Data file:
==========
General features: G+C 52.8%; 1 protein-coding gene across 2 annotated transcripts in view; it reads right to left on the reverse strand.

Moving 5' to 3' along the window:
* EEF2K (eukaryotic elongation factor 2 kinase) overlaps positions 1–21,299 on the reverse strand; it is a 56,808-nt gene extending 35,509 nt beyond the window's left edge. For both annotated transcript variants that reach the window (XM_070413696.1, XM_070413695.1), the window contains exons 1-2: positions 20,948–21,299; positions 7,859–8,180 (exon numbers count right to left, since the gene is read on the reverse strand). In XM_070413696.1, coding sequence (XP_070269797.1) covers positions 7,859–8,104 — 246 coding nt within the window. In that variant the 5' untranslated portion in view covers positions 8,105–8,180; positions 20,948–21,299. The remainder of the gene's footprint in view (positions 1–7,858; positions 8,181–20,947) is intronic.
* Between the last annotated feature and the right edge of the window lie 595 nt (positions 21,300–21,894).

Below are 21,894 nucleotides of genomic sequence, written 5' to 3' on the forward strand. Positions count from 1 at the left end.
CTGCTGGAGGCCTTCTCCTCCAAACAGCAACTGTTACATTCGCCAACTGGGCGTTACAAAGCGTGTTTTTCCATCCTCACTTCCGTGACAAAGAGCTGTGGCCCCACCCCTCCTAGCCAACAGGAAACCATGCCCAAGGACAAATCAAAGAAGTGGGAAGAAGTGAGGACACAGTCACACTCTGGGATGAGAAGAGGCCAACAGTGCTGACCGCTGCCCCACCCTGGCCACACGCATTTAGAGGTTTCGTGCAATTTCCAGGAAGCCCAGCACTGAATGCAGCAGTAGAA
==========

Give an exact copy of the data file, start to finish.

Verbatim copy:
General features: G+C 52.8%; 1 protein-coding gene across 2 annotated transcripts in view; it reads right to left on the reverse strand.

Moving 5' to 3' along the window:
* EEF2K (eukaryotic elongation factor 2 kinase) overlaps positions 1–21,299 on the reverse strand; it is a 56,808-nt gene extending 35,509 nt beyond the window's left edge. For both annotated transcript variants that reach the window (XM_070413696.1, XM_070413695.1), the window contains exons 1-2: positions 20,948–21,299; positions 7,859–8,180 (exon numbers count right to left, since the gene is read on the reverse strand). In XM_070413696.1, coding sequence (XP_070269797.1) covers positions 7,859–8,104 — 246 coding nt within the window. In that variant the 5' untranslated portion in view covers positions 8,105–8,180; positions 20,948–21,299. The remainder of the gene's footprint in view (positions 1–7,858; positions 8,181–20,947) is intronic.
* Between the last annotated feature and the right edge of the window lie 595 nt (positions 21,300–21,894).

Below are 21,894 nucleotides of genomic sequence, written 5' to 3' on the forward strand. Positions count from 1 at the left end.
CTGCTGGAGGCCTTCTCCTCCAAACAGCAACTGTTACATTCGCCAACTGGGCGTTACAAAGCGTGTTTTTCCATCCTCACTTCCGTGACAAAGAGCTGTGGCCCCACCCCTCCTAGCCAACAGGAAACCATGCCCAAGGACAAATCAAAGAAGTGGGAAGAAGTGAGGACACAGTCACACTCTGGGATGAGAAGAGGCCAACAGTGCTGACCGCTGCCCCACCCTGGCCACACGCATTTAGAGGTTTCGTGCAATTTCCAGGAAGCCCAGCACTGAATGCAGCAGTAGAA